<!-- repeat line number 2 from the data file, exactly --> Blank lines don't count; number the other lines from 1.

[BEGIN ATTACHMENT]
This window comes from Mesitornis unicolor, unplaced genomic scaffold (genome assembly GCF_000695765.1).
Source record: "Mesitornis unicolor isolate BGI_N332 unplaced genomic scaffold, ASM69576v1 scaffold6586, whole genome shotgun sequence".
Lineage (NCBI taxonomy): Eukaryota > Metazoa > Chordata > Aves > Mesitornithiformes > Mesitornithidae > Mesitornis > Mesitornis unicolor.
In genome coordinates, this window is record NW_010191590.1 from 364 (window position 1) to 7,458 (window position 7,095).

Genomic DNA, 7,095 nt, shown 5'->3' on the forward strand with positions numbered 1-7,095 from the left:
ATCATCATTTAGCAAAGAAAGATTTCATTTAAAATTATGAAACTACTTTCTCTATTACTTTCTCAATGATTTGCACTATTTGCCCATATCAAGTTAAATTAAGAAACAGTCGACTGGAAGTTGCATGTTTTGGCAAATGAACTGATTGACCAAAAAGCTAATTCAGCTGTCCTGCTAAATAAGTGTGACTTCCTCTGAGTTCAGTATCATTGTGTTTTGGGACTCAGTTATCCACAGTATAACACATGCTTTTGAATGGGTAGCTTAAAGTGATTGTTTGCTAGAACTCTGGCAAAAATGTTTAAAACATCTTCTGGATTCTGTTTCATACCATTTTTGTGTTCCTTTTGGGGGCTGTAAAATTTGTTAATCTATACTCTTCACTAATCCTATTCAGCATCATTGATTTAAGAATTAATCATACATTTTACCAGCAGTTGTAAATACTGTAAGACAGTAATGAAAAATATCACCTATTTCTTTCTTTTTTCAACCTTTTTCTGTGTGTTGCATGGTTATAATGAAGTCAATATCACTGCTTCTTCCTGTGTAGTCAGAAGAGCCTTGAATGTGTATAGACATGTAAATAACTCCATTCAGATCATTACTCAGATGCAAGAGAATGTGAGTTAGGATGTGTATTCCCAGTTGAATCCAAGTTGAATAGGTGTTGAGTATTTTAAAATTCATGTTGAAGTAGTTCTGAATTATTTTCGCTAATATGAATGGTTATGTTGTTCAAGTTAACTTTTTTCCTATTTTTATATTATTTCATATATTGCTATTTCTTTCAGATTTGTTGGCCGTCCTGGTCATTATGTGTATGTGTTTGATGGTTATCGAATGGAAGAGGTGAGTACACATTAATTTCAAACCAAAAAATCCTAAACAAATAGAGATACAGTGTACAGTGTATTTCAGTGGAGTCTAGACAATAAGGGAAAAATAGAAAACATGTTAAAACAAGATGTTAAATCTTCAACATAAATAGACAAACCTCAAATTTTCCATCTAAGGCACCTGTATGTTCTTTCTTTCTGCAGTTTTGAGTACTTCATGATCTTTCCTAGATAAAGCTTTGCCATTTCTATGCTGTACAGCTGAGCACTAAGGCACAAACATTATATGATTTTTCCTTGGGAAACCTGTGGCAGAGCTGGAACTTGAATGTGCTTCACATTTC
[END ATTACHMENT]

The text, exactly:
Source record: "Mesitornis unicolor isolate BGI_N332 unplaced genomic scaffold, ASM69576v1 scaffold6586, whole genome shotgun sequence".